- "The sea seemed to roll back upon itself, and to be driven from its banks by the convulsive motion of the earth; it is certain at least the shore was considerably enlarged, and several sea animals were left upon it. On the other side, a black and dreadful cloud, broken with rapid, zigzag flashes, revealed behind it variously shaped masses of flame..."
- –Pliny the Younger
Mount Vesuvius is a single-tile impassable Natural Wonder available in Civilization VI: Gathering Storm. It provides +1 Production and 2 Appeal to adjacent tiles. It is considered a Volcano (and a Mountain) in-game.
Discovering Mount Vesuvius grants +1 Era Score, or +3 Score if the player is the first to do so.
Mount Vesuvius symbolizes the direction that Gathering Storm is heading for: a gameplay of risk versus reward. Yields from each eruption of this Wonder are very high, especially beneficial in the early game, but so does the damage that comes with it. The safe distance that allows you to benefit from the yields without having to worry about massive Population loss is 3 tiles away counting from the Wonder; however, you will not be able to utilize all 6 tiles surrounding the mountain. Therefore, you should settle within 2 tiles of it (by doing this, you can gain 3 precious Era Scores as well!) and deploy Liang with Reinforced Materials to prevent damages to your infrastructure.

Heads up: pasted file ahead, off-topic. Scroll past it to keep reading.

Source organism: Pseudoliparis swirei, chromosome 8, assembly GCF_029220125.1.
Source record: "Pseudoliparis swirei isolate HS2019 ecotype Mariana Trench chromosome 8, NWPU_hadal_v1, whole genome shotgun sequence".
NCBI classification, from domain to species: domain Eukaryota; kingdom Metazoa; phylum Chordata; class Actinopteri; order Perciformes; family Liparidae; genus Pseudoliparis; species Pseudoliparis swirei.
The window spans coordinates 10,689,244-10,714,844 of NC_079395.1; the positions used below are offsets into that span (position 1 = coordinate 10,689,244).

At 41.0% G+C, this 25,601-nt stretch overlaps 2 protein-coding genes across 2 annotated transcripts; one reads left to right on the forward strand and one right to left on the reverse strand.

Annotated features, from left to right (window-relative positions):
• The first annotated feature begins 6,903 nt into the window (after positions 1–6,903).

Also, make sure to have enough Food to sustain the loss of Population (because if you can't work tiles, it's kinda useless).
Perhaps most infamous for burying the city of Pompeii under approximately 15 feet of volcanic ash and debris in the year 79 AD, Mount Vesuvius is one of the world's most dangerous volcanoes. Though its last eruption was in 1944, the volcano continues to be closely monitored for any signs of activity that could endanger the 3 million people living nearby.
Towering over the City of Naples, this stratovolcano is a large cone surrounded by another steep semicircle – the remnants of an even older and larger volcano, Mount Somma.
As with most ancient and powerful natural sites, Vesuvius claims a long history of myth and legend. The ancient Romans associated the site with the demigod Hercules, and many believed the eruption was a sign of anger from the gods. In fact, the 79 AD eruption took place just after the festival of Vulcanalia, a celebration of the Roman fire god Vulcan.
And the Walls Kept Tumbling Down
Have your Roman city lose 6 population from one Vesuvius eruption